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The last couple weeks, I have been staying up way past my bedtime – watching too much television and scrolling through social media. Maybe it’s because the rest of my day is packed with responsible, structured activities, that I need the late night/early morning space to “zone out”. Late Friday night, I found myself watching the first reports of Hamas’ attack on Israel bubbling up through my social media feeds. First a mention. Then a warning about the graphic nature of the videos surfacing. Then Al Jazeera with their updates. Then (a couple hours later) the Washington Post sharing their updates.

Watching the first sparks of the war unfolding in real time was paralyzing, mind numbing and surreal.

I made myself sit and watch. I couldn’t make sense of what was happening, but I tried. I think it’s important to engage in an inner dialogue about external events. To not let other people create the narrative for you, but to find a narrative based on your own values and perspective. In that spirit, on Saturday morning, after getting only a few hours of restless sleep the night before, I posted the following statement to my social media accounts:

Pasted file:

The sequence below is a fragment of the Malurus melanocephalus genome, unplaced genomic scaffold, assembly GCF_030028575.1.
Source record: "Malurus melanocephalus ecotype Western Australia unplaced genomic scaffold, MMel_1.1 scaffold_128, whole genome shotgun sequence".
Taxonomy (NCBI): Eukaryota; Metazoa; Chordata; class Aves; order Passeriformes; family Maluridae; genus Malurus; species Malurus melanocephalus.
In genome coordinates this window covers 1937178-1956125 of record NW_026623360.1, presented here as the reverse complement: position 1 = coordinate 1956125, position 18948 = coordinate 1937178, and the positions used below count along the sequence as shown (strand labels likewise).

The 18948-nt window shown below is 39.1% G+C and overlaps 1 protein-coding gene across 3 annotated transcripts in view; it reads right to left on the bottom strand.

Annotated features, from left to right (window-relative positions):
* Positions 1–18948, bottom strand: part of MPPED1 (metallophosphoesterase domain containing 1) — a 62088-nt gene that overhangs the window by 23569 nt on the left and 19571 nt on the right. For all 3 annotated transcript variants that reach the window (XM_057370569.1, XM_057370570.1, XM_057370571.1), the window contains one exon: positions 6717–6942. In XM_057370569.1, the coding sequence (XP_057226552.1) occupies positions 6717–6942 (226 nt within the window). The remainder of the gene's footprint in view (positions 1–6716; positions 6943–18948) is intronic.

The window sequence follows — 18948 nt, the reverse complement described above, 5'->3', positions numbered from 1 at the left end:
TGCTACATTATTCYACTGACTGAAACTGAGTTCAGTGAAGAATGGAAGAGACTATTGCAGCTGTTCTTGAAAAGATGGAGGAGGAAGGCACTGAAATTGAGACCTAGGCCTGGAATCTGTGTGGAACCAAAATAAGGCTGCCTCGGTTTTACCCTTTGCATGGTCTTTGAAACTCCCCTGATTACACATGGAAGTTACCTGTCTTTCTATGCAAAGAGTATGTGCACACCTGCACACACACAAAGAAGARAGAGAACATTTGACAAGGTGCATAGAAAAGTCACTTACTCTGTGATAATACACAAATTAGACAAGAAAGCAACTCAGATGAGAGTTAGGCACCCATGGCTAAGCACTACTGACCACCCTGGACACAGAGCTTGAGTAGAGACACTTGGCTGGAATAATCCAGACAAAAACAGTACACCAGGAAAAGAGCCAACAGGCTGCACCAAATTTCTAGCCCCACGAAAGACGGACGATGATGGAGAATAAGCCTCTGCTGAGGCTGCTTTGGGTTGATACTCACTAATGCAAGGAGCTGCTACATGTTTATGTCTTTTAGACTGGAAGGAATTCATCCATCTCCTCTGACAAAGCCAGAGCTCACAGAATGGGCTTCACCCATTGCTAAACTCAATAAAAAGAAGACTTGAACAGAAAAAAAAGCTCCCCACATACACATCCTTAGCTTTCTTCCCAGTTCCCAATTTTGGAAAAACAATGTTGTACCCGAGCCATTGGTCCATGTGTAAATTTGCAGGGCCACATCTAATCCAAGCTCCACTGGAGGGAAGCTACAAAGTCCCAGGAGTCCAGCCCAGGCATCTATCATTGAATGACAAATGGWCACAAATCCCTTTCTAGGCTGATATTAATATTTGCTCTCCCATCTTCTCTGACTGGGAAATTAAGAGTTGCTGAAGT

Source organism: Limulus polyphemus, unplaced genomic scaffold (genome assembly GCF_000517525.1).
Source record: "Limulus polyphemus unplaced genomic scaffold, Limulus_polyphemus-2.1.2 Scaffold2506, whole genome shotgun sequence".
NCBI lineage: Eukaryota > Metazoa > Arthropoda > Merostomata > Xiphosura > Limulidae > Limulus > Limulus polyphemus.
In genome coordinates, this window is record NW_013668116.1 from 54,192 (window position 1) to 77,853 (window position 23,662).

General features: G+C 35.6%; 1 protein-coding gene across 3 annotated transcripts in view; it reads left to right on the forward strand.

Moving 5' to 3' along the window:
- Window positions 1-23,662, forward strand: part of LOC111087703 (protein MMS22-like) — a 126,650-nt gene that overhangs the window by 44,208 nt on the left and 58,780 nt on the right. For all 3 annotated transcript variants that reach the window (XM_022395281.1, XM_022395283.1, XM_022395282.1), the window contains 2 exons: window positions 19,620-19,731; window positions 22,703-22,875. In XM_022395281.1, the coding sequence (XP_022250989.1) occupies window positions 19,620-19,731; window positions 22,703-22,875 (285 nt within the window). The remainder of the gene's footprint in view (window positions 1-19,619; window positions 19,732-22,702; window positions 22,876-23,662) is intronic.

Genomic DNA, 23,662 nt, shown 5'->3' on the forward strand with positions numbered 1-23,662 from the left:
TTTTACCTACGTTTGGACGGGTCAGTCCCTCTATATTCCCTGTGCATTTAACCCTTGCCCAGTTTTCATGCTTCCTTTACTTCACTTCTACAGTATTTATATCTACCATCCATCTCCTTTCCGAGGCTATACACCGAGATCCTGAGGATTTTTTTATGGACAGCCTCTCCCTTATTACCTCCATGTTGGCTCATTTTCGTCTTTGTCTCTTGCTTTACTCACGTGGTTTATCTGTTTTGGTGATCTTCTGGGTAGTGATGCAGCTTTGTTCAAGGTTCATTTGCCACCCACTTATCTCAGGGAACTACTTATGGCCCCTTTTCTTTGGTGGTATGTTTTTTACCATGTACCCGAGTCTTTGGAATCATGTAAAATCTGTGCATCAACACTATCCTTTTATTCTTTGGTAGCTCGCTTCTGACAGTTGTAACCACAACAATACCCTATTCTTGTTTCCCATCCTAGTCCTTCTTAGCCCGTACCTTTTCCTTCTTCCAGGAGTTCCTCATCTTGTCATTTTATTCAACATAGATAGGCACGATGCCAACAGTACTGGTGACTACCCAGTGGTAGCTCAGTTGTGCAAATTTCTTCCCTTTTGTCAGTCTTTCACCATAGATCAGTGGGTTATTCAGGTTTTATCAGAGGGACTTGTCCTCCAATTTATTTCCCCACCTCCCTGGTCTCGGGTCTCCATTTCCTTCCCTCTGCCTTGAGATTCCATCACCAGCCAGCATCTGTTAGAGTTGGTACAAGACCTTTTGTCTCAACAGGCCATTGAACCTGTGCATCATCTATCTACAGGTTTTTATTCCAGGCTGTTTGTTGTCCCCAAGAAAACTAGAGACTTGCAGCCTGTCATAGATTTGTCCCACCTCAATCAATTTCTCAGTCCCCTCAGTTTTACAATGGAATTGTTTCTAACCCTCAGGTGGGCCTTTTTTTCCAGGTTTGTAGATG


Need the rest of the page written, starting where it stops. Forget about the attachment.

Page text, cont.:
"In this time of profound trouble, I stand by Guru Nanak's message. All religions, all paths, all faiths, all people come from the same One Source. And our common humanity is our highest bond.

Divisions based on religion - whether political, economic, material or violent - have nothing to do with God and have everything to do with the greed and ego of humanity. Recognizing that we are - all of us - brothers and sisters of a common humanity is necessary to create a world of peace, prosperity and possibility.

I cannot change what is happening on the world stage today. But I can remind myself and bear witness to the Truth that these miseries are of our own making. True worship comes from service to each other, and the love and friendship such service brings. If you want to see God - never break anyone's heart for it is in the heart of the other person that God lives.

May we pray for peace of mind, peace among people, peace across societies, and peace in the world.”

After posting this statement to social media on Saturday, I have continued to watch the war unfold.  I am no expert on the Middle East. I have no “hot takes” about the situation. Being a US citizen, I know that the United States government has unconditionally supported Israel since before I was born. I don’t expect that to change anytime soon. I also know there has never been real peace in that part of the world in my lifetime.